Despite the hard sun, my mother often sat down to sketch different trees, shapes, landscapes that affected her. The goal was to capture it all in sketches or photographs, to remember and so to preserve it later in a painting. Everyone took the time to see—to see in a way that was not purely looking, but experiencing, taking it in and breathing it just like the canyons did. And at that moment, it seemed that recreating the landscape was plausible, that here we were, and that in a couple weeks back home, the canyons would still be with us.

John Ruskin, the celebrated art critic, writer, and social thinker of the English Victorian era was obsessed with possibility of possessing beauty. He believed that only way to possess beauty was by understanding it, by truly seeing the landscape, or interpreting it to create meaning as it relates to oneself. Ruskin argued that—although some ways of possessing beauty such as taking photographs with a camera fail in their attempt to do so, as it takes effort away from truly understanding it through visual and psychological means—the possession of beauty is evidently possible, if attempted in the right way. He taught students to take their time to really see the landscape in front of them, instead of merely looking. In one example, he would like down in a meadow and draw each blade of grass until every piece of the meadow became a possession to him through intense scrutiny and observation that can only come through time and effort, and a psychological willingness to truly see and understand the landscape.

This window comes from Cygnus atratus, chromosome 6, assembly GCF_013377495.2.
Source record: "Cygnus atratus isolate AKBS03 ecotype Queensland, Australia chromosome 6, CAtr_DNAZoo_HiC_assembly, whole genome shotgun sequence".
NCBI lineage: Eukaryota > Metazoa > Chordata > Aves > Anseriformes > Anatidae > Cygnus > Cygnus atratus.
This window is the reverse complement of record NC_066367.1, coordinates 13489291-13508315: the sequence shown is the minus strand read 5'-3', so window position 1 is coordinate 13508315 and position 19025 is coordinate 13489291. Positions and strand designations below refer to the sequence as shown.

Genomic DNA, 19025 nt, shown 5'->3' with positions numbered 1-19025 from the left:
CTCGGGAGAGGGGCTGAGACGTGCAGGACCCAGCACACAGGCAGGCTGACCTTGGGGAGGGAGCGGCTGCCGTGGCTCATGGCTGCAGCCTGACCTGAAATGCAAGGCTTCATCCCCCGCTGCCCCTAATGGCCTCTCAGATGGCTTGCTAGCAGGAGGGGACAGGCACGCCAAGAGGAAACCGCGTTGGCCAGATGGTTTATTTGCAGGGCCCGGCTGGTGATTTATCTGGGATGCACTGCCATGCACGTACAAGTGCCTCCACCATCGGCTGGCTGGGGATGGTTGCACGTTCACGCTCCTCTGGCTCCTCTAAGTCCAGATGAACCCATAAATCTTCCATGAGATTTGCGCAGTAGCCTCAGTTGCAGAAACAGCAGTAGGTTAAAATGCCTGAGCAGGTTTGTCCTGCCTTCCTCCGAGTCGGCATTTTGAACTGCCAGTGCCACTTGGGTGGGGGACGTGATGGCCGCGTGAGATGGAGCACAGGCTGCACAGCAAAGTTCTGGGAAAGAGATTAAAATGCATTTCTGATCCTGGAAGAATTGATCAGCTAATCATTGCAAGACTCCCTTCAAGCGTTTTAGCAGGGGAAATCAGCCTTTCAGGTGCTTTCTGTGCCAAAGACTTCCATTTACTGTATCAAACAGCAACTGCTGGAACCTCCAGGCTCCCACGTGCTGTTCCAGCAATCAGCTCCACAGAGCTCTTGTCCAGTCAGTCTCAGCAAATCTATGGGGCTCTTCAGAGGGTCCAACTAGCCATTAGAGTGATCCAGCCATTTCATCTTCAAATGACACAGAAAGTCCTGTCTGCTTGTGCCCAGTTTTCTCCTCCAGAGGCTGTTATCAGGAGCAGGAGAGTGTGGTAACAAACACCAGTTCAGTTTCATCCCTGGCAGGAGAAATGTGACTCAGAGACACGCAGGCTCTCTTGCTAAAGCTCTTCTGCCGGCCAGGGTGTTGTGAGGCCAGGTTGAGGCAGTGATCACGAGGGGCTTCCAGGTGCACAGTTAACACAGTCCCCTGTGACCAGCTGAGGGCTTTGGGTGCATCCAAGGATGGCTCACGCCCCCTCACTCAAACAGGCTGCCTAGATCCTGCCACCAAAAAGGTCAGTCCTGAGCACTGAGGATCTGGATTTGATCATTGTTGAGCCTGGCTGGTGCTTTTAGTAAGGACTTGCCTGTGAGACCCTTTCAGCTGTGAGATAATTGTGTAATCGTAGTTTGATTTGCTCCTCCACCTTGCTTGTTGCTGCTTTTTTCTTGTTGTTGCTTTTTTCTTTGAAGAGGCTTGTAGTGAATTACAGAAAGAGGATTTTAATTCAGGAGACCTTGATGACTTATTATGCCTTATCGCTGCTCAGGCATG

A couple weeks after returning home, my mother sat down one day in her studio to try and capture on her canvas what she had felt standing on the plateau that day, the awe and exhilaration at having been captured by the splendor of the canyons. She couldn’t. Even with the help of the drawings she had thought could successfully capture her emotions and sense of the landscape’s beauty, the feeling was not the same. The special essence that had made the scene so impressive while we were there had been lost. Seeing, understanding, and interpreting to make it ours, and only ours. And naively we thought, that should have been enough.

Even though we had taken the time to see it with our own eyes, to filter it and understand the details through our eyes, mind, and body, somewhere, somehow, a defining part of the “essence” of the landscape was lost to us, the crucial sense that invoked completely our five senses and our minds, and that had made the landscape so splendid to begin with. So when we went home with our sketches and photographs, much of that essence of beauty and awe could not be felt again—only the acknowledgement that yes, at that moment, we felt such feelings of the sublime, but try as we did to remember, it could not come to us in the same way that it had, in nature. The essence of those feelings had stayed back along with the actual landscape itself.